Championing community pharmacists faced with workplace challenges and education inequalities

In community pharmacies, electronic prescribing appeared to be the panacea for managing workload, but this has impacted most of the community pharmacies negatively. Electronic prescriptions printed in their hundreds, in no apparent order apart from being alphabetical. An initial scan helps to outline obvious acutes but there are no extra clues for what would be in most timely need.

Each download is subsequently followed by numerous phone calls from patients enquiring if their prescription has been received and when would it be ready.

Alongside this, a patient may not have received all their ordered items at the same time, with subsequent expressions of anger vented to a pharmacy team member.

Patients are encouraged to use the NHS App or the online platforms to order medication from their surgery. This is welcomed by “IT-friendly“ patients, but a vast number do not have the understanding or finances to undertake this activity for themselves. The burden to support these patients has fallen to community pharmacies.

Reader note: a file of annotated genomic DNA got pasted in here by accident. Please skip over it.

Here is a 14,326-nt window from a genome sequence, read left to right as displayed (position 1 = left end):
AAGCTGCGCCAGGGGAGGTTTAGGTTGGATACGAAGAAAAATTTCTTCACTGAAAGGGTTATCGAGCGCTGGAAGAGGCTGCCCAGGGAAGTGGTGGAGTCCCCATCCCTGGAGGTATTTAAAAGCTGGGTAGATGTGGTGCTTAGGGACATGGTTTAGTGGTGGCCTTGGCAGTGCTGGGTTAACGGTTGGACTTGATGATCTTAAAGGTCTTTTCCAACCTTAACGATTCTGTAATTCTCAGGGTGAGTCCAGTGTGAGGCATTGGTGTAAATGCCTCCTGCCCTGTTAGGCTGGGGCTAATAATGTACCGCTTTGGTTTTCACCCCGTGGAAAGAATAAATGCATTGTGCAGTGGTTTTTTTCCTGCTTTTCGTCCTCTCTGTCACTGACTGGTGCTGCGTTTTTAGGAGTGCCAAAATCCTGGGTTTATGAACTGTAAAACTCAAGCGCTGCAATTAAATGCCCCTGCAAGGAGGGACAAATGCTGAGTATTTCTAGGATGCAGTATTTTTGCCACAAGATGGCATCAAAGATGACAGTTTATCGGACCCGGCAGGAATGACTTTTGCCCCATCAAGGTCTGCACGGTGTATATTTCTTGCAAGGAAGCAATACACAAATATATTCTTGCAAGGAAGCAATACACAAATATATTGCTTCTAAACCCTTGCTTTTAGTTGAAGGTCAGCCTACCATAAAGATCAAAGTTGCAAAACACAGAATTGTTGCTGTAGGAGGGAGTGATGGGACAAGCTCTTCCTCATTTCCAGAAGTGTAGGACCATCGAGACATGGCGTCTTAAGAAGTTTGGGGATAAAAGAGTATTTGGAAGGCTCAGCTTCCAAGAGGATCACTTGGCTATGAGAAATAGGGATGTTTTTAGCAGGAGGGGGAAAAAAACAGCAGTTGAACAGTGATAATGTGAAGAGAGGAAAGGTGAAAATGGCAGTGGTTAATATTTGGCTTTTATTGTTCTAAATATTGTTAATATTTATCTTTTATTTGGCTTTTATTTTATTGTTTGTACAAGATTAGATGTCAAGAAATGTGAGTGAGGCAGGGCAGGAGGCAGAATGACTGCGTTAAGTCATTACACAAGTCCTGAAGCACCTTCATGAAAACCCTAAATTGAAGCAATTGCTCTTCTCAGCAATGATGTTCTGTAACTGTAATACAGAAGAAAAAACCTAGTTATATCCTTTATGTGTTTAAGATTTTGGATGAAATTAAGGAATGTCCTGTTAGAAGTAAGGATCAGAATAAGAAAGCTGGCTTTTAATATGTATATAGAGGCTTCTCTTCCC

Pharmacies are not just about pills but about people and places. The community pharmacies know their patients and understand their needs, and it is our nature to always help. It is so important not to lose this in an increasing online lead healthcare system.

The dispensing process is only part of supporting a patient. Helping to navigate the ordering process and manage their medication safely have become additional time-consuming activities to our teams.

Electronic repeat batch dispensing has added to this administrative burden. I would work with the RPS to highlight the impact of recent IT changes to community pharmacies and patients, while adding their voice to the GPHC, PSNC, NPA, CCA and AIM to work with NHS England and NHS Improvement and the Department of Health and Social Care to develop processes which add benefits, work safely and are adequately funded for all.

Secondly, a transition to an enhanced clinical role by community pharmacists will need the same ongoing funded financial education package already enjoyed by colleagues working in other sectors.

I would welcome working with RPS to ensure they champion this proposal and, when producing education packages, recognise the varying degrees of support needed by community pharmacists to navigate their path to a clinically competent future.

Sian Retallick, English Pharmacy Board candidate

More about Sian

Last updated
The Pharmaceutical Journal, PJ, April 2022, Vol 308, No 7960;308(7960)::DOI:10.1211/PJ.2022.1.142032

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